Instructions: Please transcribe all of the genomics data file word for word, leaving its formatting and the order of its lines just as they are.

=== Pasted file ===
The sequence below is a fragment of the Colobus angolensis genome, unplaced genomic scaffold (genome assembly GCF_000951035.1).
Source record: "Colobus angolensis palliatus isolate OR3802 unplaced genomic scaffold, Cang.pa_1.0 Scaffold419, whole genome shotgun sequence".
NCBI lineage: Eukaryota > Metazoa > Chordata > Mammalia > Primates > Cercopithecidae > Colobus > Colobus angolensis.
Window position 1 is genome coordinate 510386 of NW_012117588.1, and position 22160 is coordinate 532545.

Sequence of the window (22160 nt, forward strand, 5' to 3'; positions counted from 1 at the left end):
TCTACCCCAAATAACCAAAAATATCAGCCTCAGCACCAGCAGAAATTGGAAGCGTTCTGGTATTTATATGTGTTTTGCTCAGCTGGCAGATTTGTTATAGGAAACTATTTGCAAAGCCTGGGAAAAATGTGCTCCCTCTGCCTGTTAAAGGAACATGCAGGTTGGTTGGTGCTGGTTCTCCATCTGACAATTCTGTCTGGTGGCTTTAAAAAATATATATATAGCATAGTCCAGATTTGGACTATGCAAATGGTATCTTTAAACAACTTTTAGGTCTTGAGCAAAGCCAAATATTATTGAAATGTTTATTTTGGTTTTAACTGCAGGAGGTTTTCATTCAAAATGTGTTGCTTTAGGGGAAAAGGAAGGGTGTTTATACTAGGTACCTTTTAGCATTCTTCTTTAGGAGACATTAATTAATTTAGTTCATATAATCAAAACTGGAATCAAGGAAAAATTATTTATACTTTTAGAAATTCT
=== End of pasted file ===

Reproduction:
The sequence below is a fragment of the Colobus angolensis genome, unplaced genomic scaffold (genome assembly GCF_000951035.1).
Source record: "Colobus angolensis palliatus isolate OR3802 unplaced genomic scaffold, Cang.pa_1.0 Scaffold419, whole genome shotgun sequence".
NCBI lineage: Eukaryota > Metazoa > Chordata > Mammalia > Primates > Cercopithecidae > Colobus > Colobus angolensis.
Window position 1 is genome coordinate 510386 of NW_012117588.1, and position 22160 is coordinate 532545.

Sequence of the window (22160 nt, forward strand, 5' to 3'; positions counted from 1 at the left end):
TCTACCCCAAATAACCAAAAATATCAGCCTCAGCACCAGCAGAAATTGGAAGCGTTCTGGTATTTATATGTGTTTTGCTCAGCTGGCAGATTTGTTATAGGAAACTATTTGCAAAGCCTGGGAAAAATGTGCTCCCTCTGCCTGTTAAAGGAACATGCAGGTTGGTTGGTGCTGGTTCTCCATCTGACAATTCTGTCTGGTGGCTTTAAAAAATATATATATAGCATAGTCCAGATTTGGACTATGCAAATGGTATCTTTAAACAACTTTTAGGTCTTGAGCAAAGCCAAATATTATTGAAATGTTTATTTTGGTTTTAACTGCAGGAGGTTTTCATTCAAAATGTGTTGCTTTAGGGGAAAAGGAAGGGTGTTTATACTAGGTACCTTTTAGCATTCTTCTTTAGGAGACATTAATTAATTTAGTTCATATAATCAAAACTGGAATCAAGGAAAAATTATTTATACTTTTAGAAATTCT